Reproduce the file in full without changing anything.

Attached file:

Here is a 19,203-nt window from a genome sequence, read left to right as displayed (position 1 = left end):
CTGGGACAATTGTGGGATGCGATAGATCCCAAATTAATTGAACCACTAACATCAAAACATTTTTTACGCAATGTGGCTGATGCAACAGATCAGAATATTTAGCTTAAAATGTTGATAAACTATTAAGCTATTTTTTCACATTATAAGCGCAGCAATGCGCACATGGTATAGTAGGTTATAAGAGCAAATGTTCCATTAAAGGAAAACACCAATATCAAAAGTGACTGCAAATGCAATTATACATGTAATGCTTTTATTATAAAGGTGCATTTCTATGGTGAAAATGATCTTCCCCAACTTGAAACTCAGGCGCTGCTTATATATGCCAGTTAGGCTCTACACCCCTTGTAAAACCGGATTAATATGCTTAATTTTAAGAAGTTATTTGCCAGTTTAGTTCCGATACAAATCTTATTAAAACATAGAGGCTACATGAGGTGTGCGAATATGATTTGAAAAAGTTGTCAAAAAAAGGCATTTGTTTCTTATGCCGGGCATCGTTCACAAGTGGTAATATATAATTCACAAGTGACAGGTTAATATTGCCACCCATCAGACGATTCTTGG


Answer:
Here is a 19,203-nt window from a genome sequence, read left to right as displayed (position 1 = left end):
CTGGGACAATTGTGGGATGCGATAGATCCCAAATTAATTGAACCACTAACATCAAAACATTTTTTACGCAATGTGGCTGATGCAACAGATCAGAATATTTAGCTTAAAATGTTGATAAACTATTAAGCTATTTTTTCACATTATAAGCGCAGCAATGCGCACATGGTATAGTAGGTTATAAGAGCAAATGTTCCATTAAAGGAAAACACCAATATCAAAAGTGACTGCAAATGCAATTATACATGTAATGCTTTTATTATAAAGGTGCATTTCTATGGTGAAAATGATCTTCCCCAACTTGAAACTCAGGCGCTGCTTATATATGCCAGTTAGGCTCTACACCCCTTGTAAAACCGGATTAATATGCTTAATTTTAAGAAGTTATTTGCCAGTTTAGTTCCGATACAAATCTTATTAAAACATAGAGGCTACATGAGGTGTGCGAATATGATTTGAAAAAGTTGTCAAAAAAAGGCATTTGTTTCTTATGCCGGGCATCGTTCACAAGTGGTAATATATAATTCACAAGTGACAGGTTAATATTGCCACCCATCAGACGATTCTTGG